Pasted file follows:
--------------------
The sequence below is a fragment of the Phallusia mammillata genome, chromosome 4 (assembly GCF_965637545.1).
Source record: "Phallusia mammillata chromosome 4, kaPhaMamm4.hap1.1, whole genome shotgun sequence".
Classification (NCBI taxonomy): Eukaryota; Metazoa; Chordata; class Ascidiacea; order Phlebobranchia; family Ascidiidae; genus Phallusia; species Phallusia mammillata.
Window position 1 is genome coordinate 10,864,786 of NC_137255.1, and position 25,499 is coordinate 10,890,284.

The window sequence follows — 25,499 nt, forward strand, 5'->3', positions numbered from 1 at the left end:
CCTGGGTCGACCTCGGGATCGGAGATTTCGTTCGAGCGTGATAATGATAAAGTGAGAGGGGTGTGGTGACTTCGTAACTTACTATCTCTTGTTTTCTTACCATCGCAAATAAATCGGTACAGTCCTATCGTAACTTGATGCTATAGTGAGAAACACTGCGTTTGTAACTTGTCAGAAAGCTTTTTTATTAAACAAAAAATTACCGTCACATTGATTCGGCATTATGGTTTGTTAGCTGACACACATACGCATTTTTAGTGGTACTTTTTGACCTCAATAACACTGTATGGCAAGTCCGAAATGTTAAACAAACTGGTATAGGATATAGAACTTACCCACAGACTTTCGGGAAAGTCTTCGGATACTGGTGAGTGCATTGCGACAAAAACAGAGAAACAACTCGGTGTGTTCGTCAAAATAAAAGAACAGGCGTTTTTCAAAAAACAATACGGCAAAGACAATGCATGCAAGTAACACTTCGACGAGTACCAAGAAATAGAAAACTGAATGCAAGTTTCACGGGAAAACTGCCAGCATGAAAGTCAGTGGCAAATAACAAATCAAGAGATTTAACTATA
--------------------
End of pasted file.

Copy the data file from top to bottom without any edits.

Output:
The sequence below is a fragment of the Phallusia mammillata genome, chromosome 4 (assembly GCF_965637545.1).
Source record: "Phallusia mammillata chromosome 4, kaPhaMamm4.hap1.1, whole genome shotgun sequence".
Classification (NCBI taxonomy): Eukaryota; Metazoa; Chordata; class Ascidiacea; order Phlebobranchia; family Ascidiidae; genus Phallusia; species Phallusia mammillata.
Window position 1 is genome coordinate 10,864,786 of NC_137255.1, and position 25,499 is coordinate 10,890,284.

The window sequence follows — 25,499 nt, forward strand, 5'->3', positions numbered from 1 at the left end:
CCTGGGTCGACCTCGGGATCGGAGATTTCGTTCGAGCGTGATAATGATAAAGTGAGAGGGGTGTGGTGACTTCGTAACTTACTATCTCTTGTTTTCTTACCATCGCAAATAAATCGGTACAGTCCTATCGTAACTTGATGCTATAGTGAGAAACACTGCGTTTGTAACTTGTCAGAAAGCTTTTTTATTAAACAAAAAATTACCGTCACATTGATTCGGCATTATGGTTTGTTAGCTGACACACATACGCATTTTTAGTGGTACTTTTTGACCTCAATAACACTGTATGGCAAGTCCGAAATGTTAAACAAACTGGTATAGGATATAGAACTTACCCACAGACTTTCGGGAAAGTCTTCGGATACTGGTGAGTGCATTGCGACAAAAACAGAGAAACAACTCGGTGTGTTCGTCAAAATAAAAGAACAGGCGTTTTTCAAAAAACAATACGGCAAAGACAATGCATGCAAGTAACACTTCGACGAGTACCAAGAAATAGAAAACTGAATGCAAGTTTCACGGGAAAACTGCCAGCATGAAAGTCAGTGGCAAATAACAAATCAAGAGATTTAACTATA